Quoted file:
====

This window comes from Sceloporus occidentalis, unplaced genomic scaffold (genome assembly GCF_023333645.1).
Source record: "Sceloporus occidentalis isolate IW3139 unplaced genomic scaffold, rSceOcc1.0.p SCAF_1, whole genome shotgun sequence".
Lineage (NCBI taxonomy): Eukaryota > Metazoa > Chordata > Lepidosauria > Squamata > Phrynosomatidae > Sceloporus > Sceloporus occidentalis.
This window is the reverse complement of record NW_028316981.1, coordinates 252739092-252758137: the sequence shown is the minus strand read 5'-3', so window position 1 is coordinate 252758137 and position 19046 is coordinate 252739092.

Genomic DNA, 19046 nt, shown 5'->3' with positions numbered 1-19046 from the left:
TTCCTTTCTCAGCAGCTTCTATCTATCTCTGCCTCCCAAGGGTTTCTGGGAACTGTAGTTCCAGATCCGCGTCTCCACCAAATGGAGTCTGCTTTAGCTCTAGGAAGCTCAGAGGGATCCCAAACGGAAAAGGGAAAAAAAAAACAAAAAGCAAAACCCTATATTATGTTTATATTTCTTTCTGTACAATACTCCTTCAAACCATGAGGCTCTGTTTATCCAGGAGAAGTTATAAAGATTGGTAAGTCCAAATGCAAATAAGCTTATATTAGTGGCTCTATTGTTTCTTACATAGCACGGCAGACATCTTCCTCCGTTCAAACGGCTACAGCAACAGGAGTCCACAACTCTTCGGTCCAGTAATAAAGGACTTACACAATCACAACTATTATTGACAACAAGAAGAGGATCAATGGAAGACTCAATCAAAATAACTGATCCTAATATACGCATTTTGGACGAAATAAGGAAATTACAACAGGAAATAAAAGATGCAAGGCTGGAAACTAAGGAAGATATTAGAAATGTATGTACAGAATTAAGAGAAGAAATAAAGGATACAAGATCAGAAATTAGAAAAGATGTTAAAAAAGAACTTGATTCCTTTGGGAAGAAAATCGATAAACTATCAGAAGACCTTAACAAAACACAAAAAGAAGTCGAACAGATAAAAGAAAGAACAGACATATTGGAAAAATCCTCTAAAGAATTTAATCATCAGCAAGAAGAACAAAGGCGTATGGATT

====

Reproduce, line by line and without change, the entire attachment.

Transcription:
This window comes from Sceloporus occidentalis, unplaced genomic scaffold (genome assembly GCF_023333645.1).
Source record: "Sceloporus occidentalis isolate IW3139 unplaced genomic scaffold, rSceOcc1.0.p SCAF_1, whole genome shotgun sequence".
Lineage (NCBI taxonomy): Eukaryota > Metazoa > Chordata > Lepidosauria > Squamata > Phrynosomatidae > Sceloporus > Sceloporus occidentalis.
This window is the reverse complement of record NW_028316981.1, coordinates 252739092-252758137: the sequence shown is the minus strand read 5'-3', so window position 1 is coordinate 252758137 and position 19046 is coordinate 252739092.

Genomic DNA, 19046 nt, shown 5'->3' with positions numbered 1-19046 from the left:
TTCCTTTCTCAGCAGCTTCTATCTATCTCTGCCTCCCAAGGGTTTCTGGGAACTGTAGTTCCAGATCCGCGTCTCCACCAAATGGAGTCTGCTTTAGCTCTAGGAAGCTCAGAGGGATCCCAAACGGAAAAGGGAAAAAAAAAACAAAAAGCAAAACCCTATATTATGTTTATATTTCTTTCTGTACAATACTCCTTCAAACCATGAGGCTCTGTTTATCCAGGAGAAGTTATAAAGATTGGTAAGTCCAAATGCAAATAAGCTTATATTAGTGGCTCTATTGTTTCTTACATAGCACGGCAGACATCTTCCTCCGTTCAAACGGCTACAGCAACAGGAGTCCACAACTCTTCGGTCCAGTAATAAAGGACTTACACAATCACAACTATTATTGACAACAAGAAGAGGATCAATGGAAGACTCAATCAAAATAACTGATCCTAATATACGCATTTTGGACGAAATAAGGAAATTACAACAGGAAATAAAAGATGCAAGGCTGGAAACTAAGGAAGATATTAGAAATGTATGTACAGAATTAAGAGAAGAAATAAAGGATACAAGATCAGAAATTAGAAAAGATGTTAAAAAAGAACTTGATTCCTTTGGGAAGAAAATCGATAAACTATCAGAAGACCTTAACAAAACACAAAAAGAAGTCGAACAGATAAAAGAAAGAACAGACATATTGGAAAAATCCTCTAAAGAATTTAATCATCAGCAAGAAGAACAAAGGCGTATGGATT